Twenty-six-year-old Charity Tusingwire was excited about being pregnant. She had all her pregnancy and post-pregnancy schedules well planned. She knew the millions of things she would do with her baby girl. But little did she know that things would not turn out the way she had hoped.
She spent hours in labour and was completely traumatised. That was the beginning of her postnatal depression (PND).
“Mine was so bad. First, I hated what I had gone through, and then there was also the fact that the stitches took too long to heal. I hated sex and even swore never to have it again; I hated myself and the way I looked. The new experience of motherhood simply overwhelmed me because this meant less sleep. I got so depressed that every time I closed my eyes all I could think about were the labour pains,” Tusingwire explains.
Bridget Neza, a mother of two and resident of Kabuga says that because she had people around all the time, it was hard to notice her depression. She gained a lot of weight and the baby failed to breastfeed among other things.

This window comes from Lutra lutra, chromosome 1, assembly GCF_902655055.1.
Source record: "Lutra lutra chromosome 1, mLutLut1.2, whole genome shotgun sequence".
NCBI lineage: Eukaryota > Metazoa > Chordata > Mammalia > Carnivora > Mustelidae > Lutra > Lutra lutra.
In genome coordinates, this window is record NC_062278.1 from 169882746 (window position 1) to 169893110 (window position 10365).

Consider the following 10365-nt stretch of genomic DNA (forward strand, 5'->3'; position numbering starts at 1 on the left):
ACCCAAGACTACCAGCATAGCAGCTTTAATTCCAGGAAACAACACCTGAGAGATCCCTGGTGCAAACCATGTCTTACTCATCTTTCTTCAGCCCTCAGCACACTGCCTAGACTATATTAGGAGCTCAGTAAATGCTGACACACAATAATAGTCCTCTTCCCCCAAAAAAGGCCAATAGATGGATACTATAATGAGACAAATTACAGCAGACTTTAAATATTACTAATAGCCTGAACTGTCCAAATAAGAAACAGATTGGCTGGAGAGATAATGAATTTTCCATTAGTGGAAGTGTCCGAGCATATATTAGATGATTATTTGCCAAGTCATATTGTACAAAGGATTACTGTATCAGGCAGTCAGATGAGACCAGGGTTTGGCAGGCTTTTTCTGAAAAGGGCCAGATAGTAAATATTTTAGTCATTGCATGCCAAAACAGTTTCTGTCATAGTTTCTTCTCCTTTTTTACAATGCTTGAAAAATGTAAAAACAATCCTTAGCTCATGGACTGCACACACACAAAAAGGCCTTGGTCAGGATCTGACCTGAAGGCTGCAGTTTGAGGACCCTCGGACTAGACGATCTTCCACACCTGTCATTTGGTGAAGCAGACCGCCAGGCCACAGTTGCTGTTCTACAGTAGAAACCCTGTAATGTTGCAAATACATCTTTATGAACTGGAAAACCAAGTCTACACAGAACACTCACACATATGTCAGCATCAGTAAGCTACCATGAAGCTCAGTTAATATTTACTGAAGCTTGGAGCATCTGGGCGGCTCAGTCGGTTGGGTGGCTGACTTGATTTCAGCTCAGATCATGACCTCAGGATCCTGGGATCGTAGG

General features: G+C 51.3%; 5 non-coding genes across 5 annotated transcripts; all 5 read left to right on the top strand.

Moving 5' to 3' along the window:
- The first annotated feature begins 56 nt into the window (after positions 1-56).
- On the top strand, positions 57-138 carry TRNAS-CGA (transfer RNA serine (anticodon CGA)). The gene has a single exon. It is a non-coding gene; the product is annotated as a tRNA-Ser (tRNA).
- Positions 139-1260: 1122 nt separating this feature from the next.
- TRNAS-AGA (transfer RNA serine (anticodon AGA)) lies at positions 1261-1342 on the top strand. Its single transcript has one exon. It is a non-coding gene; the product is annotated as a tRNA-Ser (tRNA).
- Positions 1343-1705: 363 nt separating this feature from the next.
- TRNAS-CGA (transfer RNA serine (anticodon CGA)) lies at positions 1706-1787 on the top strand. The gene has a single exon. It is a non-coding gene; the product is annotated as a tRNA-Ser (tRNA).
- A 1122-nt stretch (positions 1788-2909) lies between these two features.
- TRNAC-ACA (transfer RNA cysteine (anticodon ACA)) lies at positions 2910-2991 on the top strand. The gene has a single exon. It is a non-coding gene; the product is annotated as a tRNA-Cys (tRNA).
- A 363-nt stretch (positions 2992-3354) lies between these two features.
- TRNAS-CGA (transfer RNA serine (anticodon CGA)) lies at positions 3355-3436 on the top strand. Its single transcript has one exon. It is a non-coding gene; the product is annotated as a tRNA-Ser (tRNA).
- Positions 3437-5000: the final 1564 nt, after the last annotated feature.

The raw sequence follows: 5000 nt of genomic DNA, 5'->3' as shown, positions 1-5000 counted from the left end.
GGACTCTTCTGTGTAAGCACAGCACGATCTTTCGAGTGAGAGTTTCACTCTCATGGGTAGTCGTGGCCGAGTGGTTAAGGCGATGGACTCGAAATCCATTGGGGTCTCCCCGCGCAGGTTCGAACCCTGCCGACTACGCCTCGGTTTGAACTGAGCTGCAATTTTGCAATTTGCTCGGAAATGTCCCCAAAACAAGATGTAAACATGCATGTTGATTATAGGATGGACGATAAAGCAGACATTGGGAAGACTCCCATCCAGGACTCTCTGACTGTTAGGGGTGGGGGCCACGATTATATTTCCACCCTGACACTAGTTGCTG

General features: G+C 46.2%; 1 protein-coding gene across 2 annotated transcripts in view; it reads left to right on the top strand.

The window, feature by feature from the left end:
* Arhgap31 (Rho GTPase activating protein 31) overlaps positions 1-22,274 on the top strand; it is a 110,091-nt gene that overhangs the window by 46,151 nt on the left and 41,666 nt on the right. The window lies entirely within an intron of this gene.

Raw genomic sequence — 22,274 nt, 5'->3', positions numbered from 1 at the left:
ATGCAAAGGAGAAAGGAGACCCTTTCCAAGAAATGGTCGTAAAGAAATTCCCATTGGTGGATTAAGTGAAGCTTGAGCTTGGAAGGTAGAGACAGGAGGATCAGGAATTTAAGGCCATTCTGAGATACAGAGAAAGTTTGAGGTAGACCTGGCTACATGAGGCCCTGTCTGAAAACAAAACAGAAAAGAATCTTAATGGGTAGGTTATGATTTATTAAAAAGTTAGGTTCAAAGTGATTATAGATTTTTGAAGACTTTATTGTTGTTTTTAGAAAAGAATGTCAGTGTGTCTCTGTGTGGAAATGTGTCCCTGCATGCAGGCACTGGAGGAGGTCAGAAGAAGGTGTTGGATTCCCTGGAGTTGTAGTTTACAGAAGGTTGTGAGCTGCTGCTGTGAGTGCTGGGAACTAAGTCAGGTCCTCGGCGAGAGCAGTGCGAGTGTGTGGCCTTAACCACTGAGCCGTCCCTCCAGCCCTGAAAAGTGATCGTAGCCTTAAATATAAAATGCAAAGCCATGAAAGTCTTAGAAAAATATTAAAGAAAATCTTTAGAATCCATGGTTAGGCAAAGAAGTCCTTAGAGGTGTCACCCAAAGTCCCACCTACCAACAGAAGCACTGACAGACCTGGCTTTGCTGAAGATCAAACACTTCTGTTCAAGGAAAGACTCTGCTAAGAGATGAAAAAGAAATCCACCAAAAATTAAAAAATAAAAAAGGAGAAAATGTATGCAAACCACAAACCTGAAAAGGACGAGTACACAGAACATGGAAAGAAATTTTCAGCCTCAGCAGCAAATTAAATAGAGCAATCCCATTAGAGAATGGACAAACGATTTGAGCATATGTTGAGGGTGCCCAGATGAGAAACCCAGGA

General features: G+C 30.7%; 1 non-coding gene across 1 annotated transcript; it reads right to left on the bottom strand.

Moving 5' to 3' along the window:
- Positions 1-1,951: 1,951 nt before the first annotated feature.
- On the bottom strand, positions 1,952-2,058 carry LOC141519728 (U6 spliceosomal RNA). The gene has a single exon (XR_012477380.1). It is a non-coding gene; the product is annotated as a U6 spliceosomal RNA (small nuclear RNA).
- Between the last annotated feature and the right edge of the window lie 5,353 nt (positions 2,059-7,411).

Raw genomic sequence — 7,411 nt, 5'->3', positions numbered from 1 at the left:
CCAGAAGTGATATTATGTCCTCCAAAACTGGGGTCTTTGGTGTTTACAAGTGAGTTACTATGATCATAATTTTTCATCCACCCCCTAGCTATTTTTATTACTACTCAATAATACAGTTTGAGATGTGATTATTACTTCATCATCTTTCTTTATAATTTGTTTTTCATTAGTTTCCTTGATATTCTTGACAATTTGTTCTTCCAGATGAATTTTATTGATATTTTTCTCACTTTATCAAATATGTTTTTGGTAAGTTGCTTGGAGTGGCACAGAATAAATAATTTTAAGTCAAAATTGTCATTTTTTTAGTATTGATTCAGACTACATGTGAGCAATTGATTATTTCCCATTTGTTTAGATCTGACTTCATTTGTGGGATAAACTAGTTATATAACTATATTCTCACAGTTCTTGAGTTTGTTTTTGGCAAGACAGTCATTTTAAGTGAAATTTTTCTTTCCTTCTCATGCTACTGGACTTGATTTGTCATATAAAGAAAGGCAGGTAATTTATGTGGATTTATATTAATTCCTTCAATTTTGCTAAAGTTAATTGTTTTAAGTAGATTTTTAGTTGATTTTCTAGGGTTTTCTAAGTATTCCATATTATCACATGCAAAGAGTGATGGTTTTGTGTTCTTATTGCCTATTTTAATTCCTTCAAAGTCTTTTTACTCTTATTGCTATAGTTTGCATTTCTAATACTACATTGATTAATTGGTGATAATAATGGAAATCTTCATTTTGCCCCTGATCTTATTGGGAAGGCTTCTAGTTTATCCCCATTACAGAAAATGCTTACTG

“When you have people around you, the depression is less. I guess that’s a way to fight it. Also, I need to get my body back to shape. I did the same old exercises and diet but I started dieting when the baby was nine months old because babies need good feeding,” Neza says.
According to Dr. Rachna Pande, a specialist in internal medicine at Ruhengeri hospital, postnatal or postpartum depression is a state of depression which starts within minutes to up to four weeks after child birth. Usually it is women who are affected, prevalence varying from 11-40 per cent of child births, but at times men are also affected. Depression is common in women of different ages and life stages.
Like Tusingwire and Neza, several women go through different experiences during and after birth. Some women already know what to do yet others are still suffering from PND and clueless on what to do.
“We receive many cases of women with PND. These cut across from young to old and poor to rich. I have personally seen about 10 women with this problem in less than six months. The exact reason is not known. Some studies suggest hormonal changes of pregnancy to be responsible but this has not been conclusively proven” Dr. Pande says.